“Extraordinary… a wonderful sense of confidence in the material, an ability to go somewhere quite new.” – Richard Pinnell (The Watchful Ear)
“Not too often you come across something that just sounds like little else.” – Brian Olewnick (Just Outside)
“An important demonstration of Nehil’s abilities, this is a classic sleeper which deserves immediate exposure, well beyond the small circle of experts to which music like this is usually addressed.” – Massimo Ricci (Touching Extremes)
2CD set gathers two compositions each by Michael Gendreau and Francisco
Lopez. TDDM is based on sound materials recorded in factories in Asia.
The 2 Michael Gendreau tracks focus on factories sound environment
meanwhile Francisco Lopez works more on machinery and engines. The
result is a strong and intense body of work, a total immersion into
industrial estates sounds. This isn't a work on microsound or lowercase
music but a real physical experience.
Michael Gendreau (San Francisco), former member of the underground duo Crawling with Tarts, studied composition at Mills College and now works as an acoustician specialized in machinery vibration isolation and environmental noise studies (among other things). He releases now his works under his own name.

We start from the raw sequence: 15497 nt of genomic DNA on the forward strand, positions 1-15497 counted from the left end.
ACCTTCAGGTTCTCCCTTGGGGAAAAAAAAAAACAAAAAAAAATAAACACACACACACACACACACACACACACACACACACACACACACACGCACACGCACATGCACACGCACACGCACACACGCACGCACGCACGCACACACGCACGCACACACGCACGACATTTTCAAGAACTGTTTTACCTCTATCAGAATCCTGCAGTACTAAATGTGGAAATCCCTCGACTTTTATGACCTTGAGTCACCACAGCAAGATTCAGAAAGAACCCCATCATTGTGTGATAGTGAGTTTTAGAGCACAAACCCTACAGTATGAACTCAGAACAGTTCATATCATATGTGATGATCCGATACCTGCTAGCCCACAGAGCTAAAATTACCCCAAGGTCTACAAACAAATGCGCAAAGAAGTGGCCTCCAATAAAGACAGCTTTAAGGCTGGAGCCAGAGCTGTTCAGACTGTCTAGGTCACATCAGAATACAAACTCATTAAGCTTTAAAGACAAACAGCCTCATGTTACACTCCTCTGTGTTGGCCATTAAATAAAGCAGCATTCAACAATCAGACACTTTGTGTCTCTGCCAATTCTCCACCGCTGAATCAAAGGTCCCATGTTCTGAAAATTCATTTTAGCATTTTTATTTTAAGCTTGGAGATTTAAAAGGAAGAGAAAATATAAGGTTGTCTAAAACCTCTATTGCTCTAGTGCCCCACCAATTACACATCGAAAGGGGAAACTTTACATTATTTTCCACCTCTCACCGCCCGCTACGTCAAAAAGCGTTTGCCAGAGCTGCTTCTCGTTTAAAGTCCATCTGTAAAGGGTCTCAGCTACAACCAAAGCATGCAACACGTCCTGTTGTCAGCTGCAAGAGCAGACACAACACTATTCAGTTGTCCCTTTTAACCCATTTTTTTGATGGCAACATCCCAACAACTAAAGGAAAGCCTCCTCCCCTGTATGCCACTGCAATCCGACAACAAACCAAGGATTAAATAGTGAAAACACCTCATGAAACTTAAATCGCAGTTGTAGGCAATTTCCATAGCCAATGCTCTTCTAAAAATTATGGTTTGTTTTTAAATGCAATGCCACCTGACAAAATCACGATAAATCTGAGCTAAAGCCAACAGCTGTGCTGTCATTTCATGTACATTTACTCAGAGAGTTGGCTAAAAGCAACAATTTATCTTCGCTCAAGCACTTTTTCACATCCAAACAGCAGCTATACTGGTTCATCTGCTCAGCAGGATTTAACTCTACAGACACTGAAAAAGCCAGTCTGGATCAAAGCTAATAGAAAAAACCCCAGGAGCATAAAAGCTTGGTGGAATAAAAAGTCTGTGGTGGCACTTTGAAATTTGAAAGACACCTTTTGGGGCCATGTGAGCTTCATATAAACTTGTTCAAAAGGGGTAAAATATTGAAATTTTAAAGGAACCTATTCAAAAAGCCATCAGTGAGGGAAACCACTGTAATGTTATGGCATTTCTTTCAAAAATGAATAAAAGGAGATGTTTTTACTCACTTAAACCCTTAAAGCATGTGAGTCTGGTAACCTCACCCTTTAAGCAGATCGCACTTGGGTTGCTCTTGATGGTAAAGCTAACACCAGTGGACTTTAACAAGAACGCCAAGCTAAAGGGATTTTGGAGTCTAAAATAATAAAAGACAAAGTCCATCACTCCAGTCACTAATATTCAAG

Francisco Lopez (Madrid) : "Francisco López is internationally recognized as one of the major figures of the underground experimental music scene. Over the last twenty five years he has developed an astonishing sonic universe, absolutely personal and iconoclastic, based on a profound listening of the world. Destroying boundaries between industrial sounds and wilderness sound environments, shifting with passion from the limits of perception to the most dreadful abyss of sonic power, proposing a blind, profound and transcendental listening, freed from the imperatives of knowledge and open to sensory and spiritual expansion." [Pedro Higueras, Sonom Studios]
4 pages cardboard cover - 500 copies - dec. 07
4 tracks - 36:58 min
1. #1 4:12
2. #2 5:10 [mp3]